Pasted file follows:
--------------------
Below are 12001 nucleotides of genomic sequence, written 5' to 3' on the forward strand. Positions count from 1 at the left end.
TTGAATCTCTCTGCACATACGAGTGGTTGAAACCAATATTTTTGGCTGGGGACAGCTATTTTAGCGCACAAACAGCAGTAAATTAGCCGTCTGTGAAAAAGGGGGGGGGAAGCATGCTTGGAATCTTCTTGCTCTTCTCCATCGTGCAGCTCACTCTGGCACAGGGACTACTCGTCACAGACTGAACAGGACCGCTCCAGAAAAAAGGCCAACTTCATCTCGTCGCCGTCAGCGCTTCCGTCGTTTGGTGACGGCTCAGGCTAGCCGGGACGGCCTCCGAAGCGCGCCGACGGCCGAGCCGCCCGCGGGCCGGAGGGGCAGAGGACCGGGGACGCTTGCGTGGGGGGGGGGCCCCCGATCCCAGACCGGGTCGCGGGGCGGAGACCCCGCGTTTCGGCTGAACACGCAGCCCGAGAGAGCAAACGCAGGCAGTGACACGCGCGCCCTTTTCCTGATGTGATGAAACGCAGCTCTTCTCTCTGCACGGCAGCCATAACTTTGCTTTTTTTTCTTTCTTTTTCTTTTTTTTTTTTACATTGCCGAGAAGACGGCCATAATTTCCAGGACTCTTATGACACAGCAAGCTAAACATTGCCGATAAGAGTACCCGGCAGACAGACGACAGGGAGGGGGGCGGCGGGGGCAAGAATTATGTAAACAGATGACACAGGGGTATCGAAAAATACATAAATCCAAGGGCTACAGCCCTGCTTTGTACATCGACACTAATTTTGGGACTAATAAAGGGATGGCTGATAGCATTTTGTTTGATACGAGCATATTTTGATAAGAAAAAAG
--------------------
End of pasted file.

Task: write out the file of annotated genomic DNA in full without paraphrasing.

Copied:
Below are 12001 nucleotides of genomic sequence, written 5' to 3' on the forward strand. Positions count from 1 at the left end.
TTGAATCTCTCTGCACATACGAGTGGTTGAAACCAATATTTTTGGCTGGGGACAGCTATTTTAGCGCACAAACAGCAGTAAATTAGCCGTCTGTGAAAAAGGGGGGGGGAAGCATGCTTGGAATCTTCTTGCTCTTCTCCATCGTGCAGCTCACTCTGGCACAGGGACTACTCGTCACAGACTGAACAGGACCGCTCCAGAAAAAAGGCCAACTTCATCTCGTCGCCGTCAGCGCTTCCGTCGTTTGGTGACGGCTCAGGCTAGCCGGGACGGCCTCCGAAGCGCGCCGACGGCCGAGCCGCCCGCGGGCCGGAGGGGCAGAGGACCGGGGACGCTTGCGTGGGGGGGGGGCCCCCGATCCCAGACCGGGTCGCGGGGCGGAGACCCCGCGTTTCGGCTGAACACGCAGCCCGAGAGAGCAAACGCAGGCAGTGACACGCGCGCCCTTTTCCTGATGTGATGAAACGCAGCTCTTCTCTCTGCACGGCAGCCATAACTTTGCTTTTTTTTCTTTCTTTTTCTTTTTTTTTTTTACATTGCCGAGAAGACGGCCATAATTTCCAGGACTCTTATGACACAGCAAGCTAAACATTGCCGATAAGAGTACCCGGCAGACAGACGACAGGGAGGGGGGCGGCGGGGGCAAGAATTATGTAAACAGATGACACAGGGGTATCGAAAAATACATAAATCCAAGGGCTACAGCCCTGCTTTGTACATCGACACTAATTTTGGGACTAATAAAGGGATGGCTGATAGCATTTTGTTTGATACGAGCATATTTTGATAAGAAAAAAG